This article is from the July 1997 The Mexico File newsletter.
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In Mexico City

About That Volcano

You expect the world's second largest city to have a few obstacles to overcome on a daily basis. It comes with the territory. That's why man created city governments, to tax us as much as they can without being recalled and to stumble upon solutions to the problems that we, the good citizens, have no clue as how to solve. They formulate plans to pick up the garbage, fill the potholes, and attempt to make life a blissful passage of time for its citizens...a formidable endeavor.

Because of its size, Mexico City has a monumental task...and considering the complications, they do a pretty remarkable job. But they could really do without the threat of being consumed by a fire-spewing mountain. It just seems a little unfair. Why couldn't it be somewhere else, like Death Valley for instance?

Scientists estimate that Popocatepetl (Popo) was formed some two and a half million years ago and last had a devastating eruption just prior to the arrival of the Spaniards in the 16th century. Since its reawakening in 1994, Popo is now releasing about 10,000 to 50,000 metric tons of sulfur dioxide gas every day. That means that it is a "very active" volcano, one that could have a major eruption. The government is saying that there is only a ten percent chance that it will do so. Although it lies 48 miles from Mexico City, a major eruption could cause some serious problems, although not as devastating as it might be for the small villages at the base of the mountain. Last month, Popo emitted a spectacular explosion, spitting out burning rocks and ash that the winds pushed as far away as Vera Cruz.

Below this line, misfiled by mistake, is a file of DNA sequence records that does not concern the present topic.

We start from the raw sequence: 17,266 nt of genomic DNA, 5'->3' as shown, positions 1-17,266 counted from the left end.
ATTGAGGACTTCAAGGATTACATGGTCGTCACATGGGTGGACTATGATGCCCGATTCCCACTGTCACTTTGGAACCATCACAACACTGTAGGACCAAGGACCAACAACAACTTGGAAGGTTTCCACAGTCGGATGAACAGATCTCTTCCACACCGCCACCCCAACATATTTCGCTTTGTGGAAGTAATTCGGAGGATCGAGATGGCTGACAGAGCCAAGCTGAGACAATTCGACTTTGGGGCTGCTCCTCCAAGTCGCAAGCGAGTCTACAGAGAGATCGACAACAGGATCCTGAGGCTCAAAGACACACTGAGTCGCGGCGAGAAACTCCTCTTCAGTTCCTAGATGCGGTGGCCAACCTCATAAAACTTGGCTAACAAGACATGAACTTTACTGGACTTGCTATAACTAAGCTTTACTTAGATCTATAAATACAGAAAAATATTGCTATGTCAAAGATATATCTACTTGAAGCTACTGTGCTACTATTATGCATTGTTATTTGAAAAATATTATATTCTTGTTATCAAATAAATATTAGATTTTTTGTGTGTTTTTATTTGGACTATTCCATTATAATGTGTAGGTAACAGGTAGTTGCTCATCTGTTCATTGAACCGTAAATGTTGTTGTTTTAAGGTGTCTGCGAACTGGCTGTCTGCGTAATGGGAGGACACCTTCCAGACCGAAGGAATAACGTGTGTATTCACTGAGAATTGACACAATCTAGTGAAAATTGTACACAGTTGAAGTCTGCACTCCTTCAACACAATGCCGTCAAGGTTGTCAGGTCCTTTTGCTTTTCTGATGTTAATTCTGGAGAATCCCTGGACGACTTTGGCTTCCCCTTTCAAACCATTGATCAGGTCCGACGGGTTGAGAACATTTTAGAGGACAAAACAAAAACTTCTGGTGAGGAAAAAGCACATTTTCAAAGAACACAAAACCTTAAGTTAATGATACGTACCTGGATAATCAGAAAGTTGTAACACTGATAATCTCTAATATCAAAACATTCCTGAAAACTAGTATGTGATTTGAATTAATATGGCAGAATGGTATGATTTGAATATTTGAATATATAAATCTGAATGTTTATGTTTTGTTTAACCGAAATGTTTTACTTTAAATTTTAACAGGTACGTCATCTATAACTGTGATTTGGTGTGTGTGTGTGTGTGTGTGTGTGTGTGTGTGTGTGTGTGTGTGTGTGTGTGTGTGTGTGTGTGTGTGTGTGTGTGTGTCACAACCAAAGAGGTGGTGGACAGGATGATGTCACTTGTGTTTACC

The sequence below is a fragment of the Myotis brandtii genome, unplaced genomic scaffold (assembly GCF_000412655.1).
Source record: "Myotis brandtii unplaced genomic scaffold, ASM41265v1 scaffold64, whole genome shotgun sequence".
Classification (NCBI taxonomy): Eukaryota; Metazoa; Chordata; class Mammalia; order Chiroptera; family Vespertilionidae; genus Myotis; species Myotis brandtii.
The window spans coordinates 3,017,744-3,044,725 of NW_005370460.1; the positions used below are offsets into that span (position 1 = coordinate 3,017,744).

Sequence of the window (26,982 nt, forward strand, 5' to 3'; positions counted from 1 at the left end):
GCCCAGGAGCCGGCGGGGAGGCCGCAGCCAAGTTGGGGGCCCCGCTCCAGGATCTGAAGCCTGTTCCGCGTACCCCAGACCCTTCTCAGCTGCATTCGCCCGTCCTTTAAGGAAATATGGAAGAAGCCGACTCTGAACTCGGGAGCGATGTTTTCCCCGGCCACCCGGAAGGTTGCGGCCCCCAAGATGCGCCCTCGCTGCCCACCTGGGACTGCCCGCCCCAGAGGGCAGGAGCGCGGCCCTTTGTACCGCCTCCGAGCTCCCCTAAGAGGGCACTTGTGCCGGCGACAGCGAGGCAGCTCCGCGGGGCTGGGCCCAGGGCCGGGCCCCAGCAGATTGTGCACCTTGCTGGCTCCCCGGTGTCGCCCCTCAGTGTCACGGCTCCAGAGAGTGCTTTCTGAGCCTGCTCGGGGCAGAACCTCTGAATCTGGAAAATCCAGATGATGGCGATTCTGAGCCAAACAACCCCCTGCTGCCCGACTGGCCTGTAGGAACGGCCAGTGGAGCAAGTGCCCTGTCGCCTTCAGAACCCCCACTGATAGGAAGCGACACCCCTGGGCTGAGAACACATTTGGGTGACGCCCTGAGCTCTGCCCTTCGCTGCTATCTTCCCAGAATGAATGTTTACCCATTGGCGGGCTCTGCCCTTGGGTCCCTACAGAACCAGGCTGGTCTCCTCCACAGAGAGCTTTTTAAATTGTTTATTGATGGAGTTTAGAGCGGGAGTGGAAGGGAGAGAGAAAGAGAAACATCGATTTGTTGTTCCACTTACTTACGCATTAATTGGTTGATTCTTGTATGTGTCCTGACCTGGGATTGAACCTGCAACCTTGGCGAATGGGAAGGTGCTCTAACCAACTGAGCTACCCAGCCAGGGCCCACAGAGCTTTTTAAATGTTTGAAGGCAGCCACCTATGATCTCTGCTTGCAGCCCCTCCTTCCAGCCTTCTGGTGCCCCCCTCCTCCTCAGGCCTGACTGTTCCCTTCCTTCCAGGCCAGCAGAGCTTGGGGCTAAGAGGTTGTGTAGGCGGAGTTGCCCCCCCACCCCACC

No one in Mexico City seems too concerned about Popo, and really, what could they do anyway? Not even city government can stop a volcano.

It Ain't the Beach

If you're going to Acapulco, Puerto Vallarta or any of the other beach resorts and are stopping in Mexico City for a few days (which you should do), don't forget that shorts and sandals are not appropriate attire for the city streets. It’s a dressy place and if you don't want to advertise the fact that you are an ill informed tourist begging to be hustled, you should dress accordingly. Some of the finer restaurants require a coat and tie for the guys and dresses for the ladies. L.L. Bean sells comfortable, lightweight clothes that are great for travel and dressy enough for most situations. Remember too that at 7,200 feet, you need a warm sweater or jacket in the winter and a rain parka or jacket in the rainy season of June through September.

Take the Kids

Mexico City hotels and restaurants are very child-friendly. Mexicans love kids and are always willing to accommodate families. Some of the major museums and sites have children's programs, and there are numerous parks and playgrounds which are just right for the kids.

The recently opened Papalote Children's Museum allows adults only if they are accompanied by a child, but it is nevertheless a big treat for both children and adults. The museum is totally interactive, a place where the guest both learns and is entertained through a variety of touching, smelling, hearing, and manually-manipulative exhibits. It also has a giant-screen movie theater for showing IMAX movies. It is located in Chaputepec Park (Consituyentes No. 268) and is open daily from 9:00 a.m. to 6:00 p.m. Admission is 7 pesos. Telephone: 224-1259.

Two museums located near the popular Zona Rosa are a treat for families visiting Mexico City. Ripley’s Believe It or Not (Londres 4, Colonia Juarez) is always a treat for children (regardless, it seems, of which tourist-oriented city one happens to be in). And The Wax Museum of Mexico City (located adjacent to Ripley’s at Londres 6, Colonia Juarez) features wax figures of Mexican political and cultural leaders, as well as those from around the world. Where else would one see Pancho Villa, Miguel de la Madrid, Dracula and Michael Jackson in the same place? Both museums are open weekdays from 11:00 a.m. to 7:00 p.m., and on weekends from 10:00 a.m. to 7:00 p.m. Admission is 20 pesos. Telephone: 546-7670.